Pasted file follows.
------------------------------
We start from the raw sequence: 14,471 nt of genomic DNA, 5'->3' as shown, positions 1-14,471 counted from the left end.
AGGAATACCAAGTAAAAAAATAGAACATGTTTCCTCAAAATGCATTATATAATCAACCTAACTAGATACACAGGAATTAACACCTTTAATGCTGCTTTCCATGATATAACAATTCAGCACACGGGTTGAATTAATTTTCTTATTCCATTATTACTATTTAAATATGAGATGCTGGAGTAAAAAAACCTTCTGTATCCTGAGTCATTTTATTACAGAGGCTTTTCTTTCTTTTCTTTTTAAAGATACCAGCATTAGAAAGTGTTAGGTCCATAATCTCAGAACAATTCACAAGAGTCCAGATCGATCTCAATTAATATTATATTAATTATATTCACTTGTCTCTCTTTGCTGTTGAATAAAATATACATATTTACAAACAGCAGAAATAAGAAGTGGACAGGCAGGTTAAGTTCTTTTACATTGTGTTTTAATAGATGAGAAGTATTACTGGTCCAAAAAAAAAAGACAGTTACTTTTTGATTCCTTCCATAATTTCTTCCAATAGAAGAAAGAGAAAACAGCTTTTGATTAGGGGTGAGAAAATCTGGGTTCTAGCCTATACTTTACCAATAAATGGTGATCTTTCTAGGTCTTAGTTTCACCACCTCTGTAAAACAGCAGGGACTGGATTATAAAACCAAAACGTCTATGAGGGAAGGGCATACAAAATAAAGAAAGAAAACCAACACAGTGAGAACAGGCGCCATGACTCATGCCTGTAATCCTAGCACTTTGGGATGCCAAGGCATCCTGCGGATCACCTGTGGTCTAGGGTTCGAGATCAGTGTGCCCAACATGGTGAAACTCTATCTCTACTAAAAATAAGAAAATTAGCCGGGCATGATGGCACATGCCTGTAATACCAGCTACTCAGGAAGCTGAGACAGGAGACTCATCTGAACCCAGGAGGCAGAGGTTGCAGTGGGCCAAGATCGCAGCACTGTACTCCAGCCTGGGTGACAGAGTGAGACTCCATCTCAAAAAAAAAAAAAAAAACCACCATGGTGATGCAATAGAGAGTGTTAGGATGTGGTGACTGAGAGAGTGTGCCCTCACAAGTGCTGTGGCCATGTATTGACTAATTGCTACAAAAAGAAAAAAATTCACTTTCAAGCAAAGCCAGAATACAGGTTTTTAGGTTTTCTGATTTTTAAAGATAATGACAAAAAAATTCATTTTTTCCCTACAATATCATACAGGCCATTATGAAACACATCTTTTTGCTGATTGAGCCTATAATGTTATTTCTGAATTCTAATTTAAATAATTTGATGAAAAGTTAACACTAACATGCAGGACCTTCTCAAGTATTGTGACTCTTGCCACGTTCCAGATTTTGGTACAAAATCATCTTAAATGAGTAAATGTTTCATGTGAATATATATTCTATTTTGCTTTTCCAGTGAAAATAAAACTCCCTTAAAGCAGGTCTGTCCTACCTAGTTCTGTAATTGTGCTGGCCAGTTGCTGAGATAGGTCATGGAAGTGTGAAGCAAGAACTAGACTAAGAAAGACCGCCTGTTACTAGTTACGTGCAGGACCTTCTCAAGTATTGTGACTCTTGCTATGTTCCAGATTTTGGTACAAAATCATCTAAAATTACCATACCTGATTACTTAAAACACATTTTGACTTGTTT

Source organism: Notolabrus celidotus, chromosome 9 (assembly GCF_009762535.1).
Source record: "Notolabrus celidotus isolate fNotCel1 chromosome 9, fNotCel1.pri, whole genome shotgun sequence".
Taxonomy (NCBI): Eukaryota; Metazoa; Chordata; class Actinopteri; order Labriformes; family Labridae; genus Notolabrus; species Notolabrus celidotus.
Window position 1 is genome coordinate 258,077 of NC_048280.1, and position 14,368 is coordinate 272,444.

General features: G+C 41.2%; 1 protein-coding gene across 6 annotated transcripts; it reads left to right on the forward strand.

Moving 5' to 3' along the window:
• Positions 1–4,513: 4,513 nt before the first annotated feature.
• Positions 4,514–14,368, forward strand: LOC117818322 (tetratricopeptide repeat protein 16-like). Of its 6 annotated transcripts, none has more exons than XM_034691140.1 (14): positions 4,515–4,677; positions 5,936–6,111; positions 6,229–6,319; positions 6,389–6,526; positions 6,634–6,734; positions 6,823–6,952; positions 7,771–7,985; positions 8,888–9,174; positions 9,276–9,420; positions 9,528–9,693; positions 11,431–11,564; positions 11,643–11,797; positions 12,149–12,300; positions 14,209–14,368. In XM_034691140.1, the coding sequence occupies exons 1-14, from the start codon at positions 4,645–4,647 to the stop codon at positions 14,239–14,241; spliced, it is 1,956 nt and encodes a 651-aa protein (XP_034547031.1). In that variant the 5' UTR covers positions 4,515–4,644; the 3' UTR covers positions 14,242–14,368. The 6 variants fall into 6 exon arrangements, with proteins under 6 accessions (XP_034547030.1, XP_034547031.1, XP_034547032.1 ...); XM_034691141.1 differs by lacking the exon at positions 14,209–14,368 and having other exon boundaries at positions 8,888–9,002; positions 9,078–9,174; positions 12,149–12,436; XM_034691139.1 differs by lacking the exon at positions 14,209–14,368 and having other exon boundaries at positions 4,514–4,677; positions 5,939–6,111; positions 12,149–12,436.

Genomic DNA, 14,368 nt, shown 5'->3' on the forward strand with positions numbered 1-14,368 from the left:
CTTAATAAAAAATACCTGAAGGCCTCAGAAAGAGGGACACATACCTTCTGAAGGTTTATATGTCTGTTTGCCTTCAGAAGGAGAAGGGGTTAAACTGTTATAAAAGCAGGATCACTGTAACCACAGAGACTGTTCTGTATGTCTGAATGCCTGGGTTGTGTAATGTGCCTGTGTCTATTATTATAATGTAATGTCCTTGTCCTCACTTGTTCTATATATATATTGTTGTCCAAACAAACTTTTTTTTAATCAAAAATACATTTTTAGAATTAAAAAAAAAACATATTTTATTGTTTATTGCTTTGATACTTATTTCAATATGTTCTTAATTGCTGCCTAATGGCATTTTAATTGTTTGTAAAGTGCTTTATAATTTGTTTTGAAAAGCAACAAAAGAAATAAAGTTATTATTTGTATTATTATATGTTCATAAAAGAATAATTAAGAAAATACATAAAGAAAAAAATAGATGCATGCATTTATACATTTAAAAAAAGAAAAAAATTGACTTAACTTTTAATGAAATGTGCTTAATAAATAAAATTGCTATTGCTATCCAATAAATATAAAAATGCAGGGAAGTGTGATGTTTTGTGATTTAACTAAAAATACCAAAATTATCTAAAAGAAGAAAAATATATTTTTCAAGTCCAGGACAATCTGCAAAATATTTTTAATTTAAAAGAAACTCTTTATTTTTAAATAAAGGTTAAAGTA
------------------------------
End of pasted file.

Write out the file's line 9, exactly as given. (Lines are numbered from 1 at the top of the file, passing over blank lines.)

• Positions 1–4,513: 4,513 nt before the first annotated feature.